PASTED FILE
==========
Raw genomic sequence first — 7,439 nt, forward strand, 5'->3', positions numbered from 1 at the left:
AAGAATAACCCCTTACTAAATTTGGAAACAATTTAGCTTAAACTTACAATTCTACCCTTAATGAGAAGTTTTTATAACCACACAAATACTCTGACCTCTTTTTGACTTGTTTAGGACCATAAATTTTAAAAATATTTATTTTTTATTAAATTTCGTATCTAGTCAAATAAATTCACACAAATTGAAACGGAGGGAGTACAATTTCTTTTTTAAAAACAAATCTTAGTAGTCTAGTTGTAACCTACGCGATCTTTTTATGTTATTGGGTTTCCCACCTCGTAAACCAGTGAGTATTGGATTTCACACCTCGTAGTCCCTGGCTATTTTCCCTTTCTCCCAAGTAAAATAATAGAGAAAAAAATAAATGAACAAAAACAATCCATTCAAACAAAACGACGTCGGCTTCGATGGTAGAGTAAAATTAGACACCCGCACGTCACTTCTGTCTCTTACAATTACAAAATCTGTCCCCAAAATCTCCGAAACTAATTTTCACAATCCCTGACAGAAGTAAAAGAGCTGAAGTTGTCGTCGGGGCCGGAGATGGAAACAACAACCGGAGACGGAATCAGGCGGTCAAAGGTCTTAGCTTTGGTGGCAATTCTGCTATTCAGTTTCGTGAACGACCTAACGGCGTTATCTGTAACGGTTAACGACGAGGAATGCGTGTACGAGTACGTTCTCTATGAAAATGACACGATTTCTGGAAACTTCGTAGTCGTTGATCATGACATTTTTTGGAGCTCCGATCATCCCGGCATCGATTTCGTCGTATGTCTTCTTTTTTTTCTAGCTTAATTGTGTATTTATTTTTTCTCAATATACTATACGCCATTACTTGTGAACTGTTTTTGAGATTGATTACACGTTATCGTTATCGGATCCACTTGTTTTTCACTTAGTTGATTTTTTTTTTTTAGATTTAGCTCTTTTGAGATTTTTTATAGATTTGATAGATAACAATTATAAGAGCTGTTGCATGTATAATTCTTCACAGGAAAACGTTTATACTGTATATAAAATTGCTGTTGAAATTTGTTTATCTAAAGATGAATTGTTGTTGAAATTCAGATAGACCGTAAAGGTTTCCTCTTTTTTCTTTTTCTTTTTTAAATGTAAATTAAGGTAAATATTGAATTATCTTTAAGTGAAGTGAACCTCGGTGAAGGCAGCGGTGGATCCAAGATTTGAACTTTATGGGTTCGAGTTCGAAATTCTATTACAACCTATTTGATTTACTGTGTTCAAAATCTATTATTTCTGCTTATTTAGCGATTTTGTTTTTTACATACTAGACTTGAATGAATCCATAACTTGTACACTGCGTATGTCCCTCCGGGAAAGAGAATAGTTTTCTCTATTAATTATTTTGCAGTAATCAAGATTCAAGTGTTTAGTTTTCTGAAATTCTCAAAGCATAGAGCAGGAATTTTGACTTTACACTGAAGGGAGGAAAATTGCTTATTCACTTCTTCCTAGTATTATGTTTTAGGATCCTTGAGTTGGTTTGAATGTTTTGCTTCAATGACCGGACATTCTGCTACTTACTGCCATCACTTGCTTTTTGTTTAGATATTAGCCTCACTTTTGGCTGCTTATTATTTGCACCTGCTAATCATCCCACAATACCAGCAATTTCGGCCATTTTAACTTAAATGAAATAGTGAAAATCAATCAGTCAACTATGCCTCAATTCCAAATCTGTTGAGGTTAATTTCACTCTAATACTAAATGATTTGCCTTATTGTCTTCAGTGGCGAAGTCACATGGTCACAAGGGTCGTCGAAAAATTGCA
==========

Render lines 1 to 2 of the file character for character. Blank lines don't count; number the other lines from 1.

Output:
Raw genomic sequence first — 7,439 nt, forward strand, 5'->3', positions numbered from 1 at the left:
AAGAATAACCCCTTACTAAATTTGGAAACAATTTAGCTTAAACTTACAATTCTACCCTTAATGAGAAGTTTTTATAACCACACAAATACTCTGACCTCTTTTTGACTTGTTTAGGACCATAAATTTTAAAAATATTTATTTTTTATTAAATTTCGTATCTAGTCAAATAAATTCACACAAATTGAAACGGAGGGAGTACAATTTCTTTTTTAAAAACAAATCTTAGTAGTCTAGTTGTAACCTACGCGATCTTTTTATGTTATTGGGTTTCCCACCTCGTAAACCAGTGAGTATTGGATTTCACACCTCGTAGTCCCTGGCTATTTTCCCTTTCTCCCAAGTAAAATAATAGAGAAAAAAATAAATGAACAAAAACAATCCATTCAAACAAAACGACGTCGGCTTCGATGGTAGAGTAAAATTAGACACCCGCACGTCACTTCTGTCTCTTACAATTACAAAATCTGTCCCCAAAATCTCCGAAACTAATTTTCACAATCCCTGACAGAAGTAAAAGAGCTGAAGTTGTCGTCGGGGCCGGAGATGGAAACAACAACCGGAGACGGAATCAGGCGGTCAAAGGTCTTAGCTTTGGTGGCAATTCTGCTATTCAGTTTCGTGAACGACCTAACGGCGTTATCTGTAACGGTTAACGACGAGGAATGCGTGTACGAGTACGTTCTCTATGAAAATGACACGATTTCTGGAAACTTCGTAGTCGTTGATCATGACATTTTTTGGAGCTCCGATCATCCCGGCATCGATTTCGTCGTATGTCTTCTTTTTTTTCTAGCTTAATTGTGTATTTATTTTTTCTCAATATACTATACGCCATTACTTGTGAACTGTTTTTGAGATTGATTACACGTTATCGTTATCGGATCCACTTGTTTTTCACTTAGTTGATTTTTTTTTTTTAGATTTAGCTCTTTTGAGATTTTTTATAGATTTGATAGATAACAATTATAAGAGCTGTTGCATGTATAATTCTTCACAGGAAAACGTTTATACTGTATATAAAATTGCTGTTGAAATTTGTTTATCTAAAGATGAATTGTTGTTGAAATTCAGATAGACCGTAAAGGTTTCCTCTTTTTTCTTTTTCTTTTTTAAATGTAAATTAAGGTAAATATTGAATTATCTTTAAGTGAAGTGAACCTCGGTGAAGGCAGCGGTGGATCCAAGATTTGAACTTTATGGGTTCGAGTTCGAAATTCTATTACAACCTATTTGATTTACTGTGTTCAAAATCTATTATTTCTGCTTATTTAGCGATTTTGTTTTTTACATACTAGACTTGAATGAATCCATAACTTGTACACTGCGTATGTCCCTCCGGGAAAGAGAATAGTTTTCTCTATTAATTATTTTGCAGTAATCAAGATTCAAGTGTTTAGTTTTCTGAAATTCTCAAAGCATAGAGCAGGAATTTTGACTTTACACTGAAGGGAGGAAAATTGCTTATTCACTTCTTCCTAGTATTATGTTTTAGGATCCTTGAGTTGGTTTGAATGTTTTGCTTCAATGACCGGACATTCTGCTACTTACTGCCATCACTTGCTTTTTGTTTAGATATTAGCCTCACTTTTGGCTGCTTATTATTTGCACCTGCTAATCATCCCACAATACCAGCAATTTCGGCCATTTTAACTTAAATGAAATAGTGAAAATCAATCAGTCAACTATGCCTCAATTCCAAATCTGTTGAGGTTAATTTCACTCTAATACTAAATGATTTGCCTTATTGTCTTCAGTGGCGAAGTCACATGGTCACAAGGGTCGTCGAAAAATTGCA